Kafka’s (Hunger) Artist

In Kafka’s story “A Hunger Artist” an omniscient narrator relates the story of a professional faster/ hunger artist, and this man’s struggle with the pressures that being an artist entails. Kafka’s story can be interpreted as a parable about being an artist because it captures both how rewarding practicing an art can be as well as an artist’s struggle with being misunderstood.

The character of the hunger artist exposes that being an artist is an extremely rewarding profession because of the recognition that you can receive. Kafka writes, “He was quite happy at the prospect of spending a sleepless night with such watchers; he was ready to exchange jokes with them…” Although the hunger artist is starving in his cage, he still wants to interact with others because he loves his art. It pleases him to know that people are watching because he, as an artist, desires recognition. There are many reasons why artists create their works, but the main reasons seem to be to attempt to satisfy themselves as well as to receive recognition from others. The hunger artist has put so much time and effort into his art that it lifts his spirits to know that other people appreciate his work. This therefore encapsulates the rewarding feeling that practicing art and receiving recognition for it can be and demonstrates the relationship between this story and artistry.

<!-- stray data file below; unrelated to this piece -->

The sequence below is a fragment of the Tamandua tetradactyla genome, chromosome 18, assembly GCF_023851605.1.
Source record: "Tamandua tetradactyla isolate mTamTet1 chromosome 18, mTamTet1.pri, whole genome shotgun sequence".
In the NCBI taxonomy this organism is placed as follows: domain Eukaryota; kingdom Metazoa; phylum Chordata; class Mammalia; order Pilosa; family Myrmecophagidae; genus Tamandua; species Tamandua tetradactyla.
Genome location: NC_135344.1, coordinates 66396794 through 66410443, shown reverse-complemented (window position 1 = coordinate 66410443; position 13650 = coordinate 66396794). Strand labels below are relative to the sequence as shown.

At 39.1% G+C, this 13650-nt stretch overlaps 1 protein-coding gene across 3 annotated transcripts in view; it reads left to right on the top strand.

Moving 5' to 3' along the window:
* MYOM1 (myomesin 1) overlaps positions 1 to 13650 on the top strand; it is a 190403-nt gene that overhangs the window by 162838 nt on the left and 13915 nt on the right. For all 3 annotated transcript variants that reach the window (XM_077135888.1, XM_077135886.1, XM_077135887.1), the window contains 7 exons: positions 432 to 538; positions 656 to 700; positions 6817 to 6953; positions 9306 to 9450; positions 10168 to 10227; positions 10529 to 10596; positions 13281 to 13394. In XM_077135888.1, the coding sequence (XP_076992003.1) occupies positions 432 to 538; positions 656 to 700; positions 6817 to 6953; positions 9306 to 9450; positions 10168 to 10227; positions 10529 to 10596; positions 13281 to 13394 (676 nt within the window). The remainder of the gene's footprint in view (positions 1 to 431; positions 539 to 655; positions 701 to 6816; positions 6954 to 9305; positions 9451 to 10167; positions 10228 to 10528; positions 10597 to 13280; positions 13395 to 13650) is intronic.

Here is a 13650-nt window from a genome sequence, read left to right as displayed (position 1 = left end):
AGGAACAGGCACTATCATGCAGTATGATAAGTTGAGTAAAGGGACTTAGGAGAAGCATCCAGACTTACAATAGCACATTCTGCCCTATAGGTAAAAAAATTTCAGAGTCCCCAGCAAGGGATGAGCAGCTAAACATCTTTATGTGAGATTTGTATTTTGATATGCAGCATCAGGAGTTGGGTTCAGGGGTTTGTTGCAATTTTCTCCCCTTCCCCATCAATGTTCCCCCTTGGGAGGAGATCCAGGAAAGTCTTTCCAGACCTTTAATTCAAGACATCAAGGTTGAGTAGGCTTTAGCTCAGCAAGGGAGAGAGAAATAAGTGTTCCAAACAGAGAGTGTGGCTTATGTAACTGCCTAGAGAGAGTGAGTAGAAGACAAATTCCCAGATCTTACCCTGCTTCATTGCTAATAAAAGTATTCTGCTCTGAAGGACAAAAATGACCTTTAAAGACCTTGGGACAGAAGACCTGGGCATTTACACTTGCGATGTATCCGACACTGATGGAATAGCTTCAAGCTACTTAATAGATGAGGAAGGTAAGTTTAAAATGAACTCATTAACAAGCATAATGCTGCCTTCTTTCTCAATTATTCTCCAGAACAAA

On the other hand, artists are never fully satisfied with their work and are always striving toward a non-existent perfection. This chronic dissatisfaction tends to isolate them from the general public, thus representing an artist’s struggle with being misunderstood. This is clear at the end of the story when the hunger artist explains that the reason he fasts is because he never found any “food” that he liked, and if he had he would have stuffed his face like everyone else. The “food” that the hunger artist is referring to is self-satisfaction. As an artist, he is never fully satisfied with himself or his art. Non-artists are not quite as obsessed with this idea of perfection and are therefore capable of being satisfied with themselves. Because these people find the “food” that they like, they do not understand the motives behind why the hunger artist does what he does. However, the artist isn’t like that, so he distinguishes himself from the others which in turn makes him feel more misunderstood.

Thus, it is clear that Kafka’s story is in fact a parable for being an artist. Kafka chose to demonstrate the successes and struggles of an artist with the example of fasting, because it is somewhat foreign to other cultures where fasting is not practiced as an art. This therefore makes the reader think more about how dynamic art really is. Kafka effortlessly relates the art of hunger to art in general. 193

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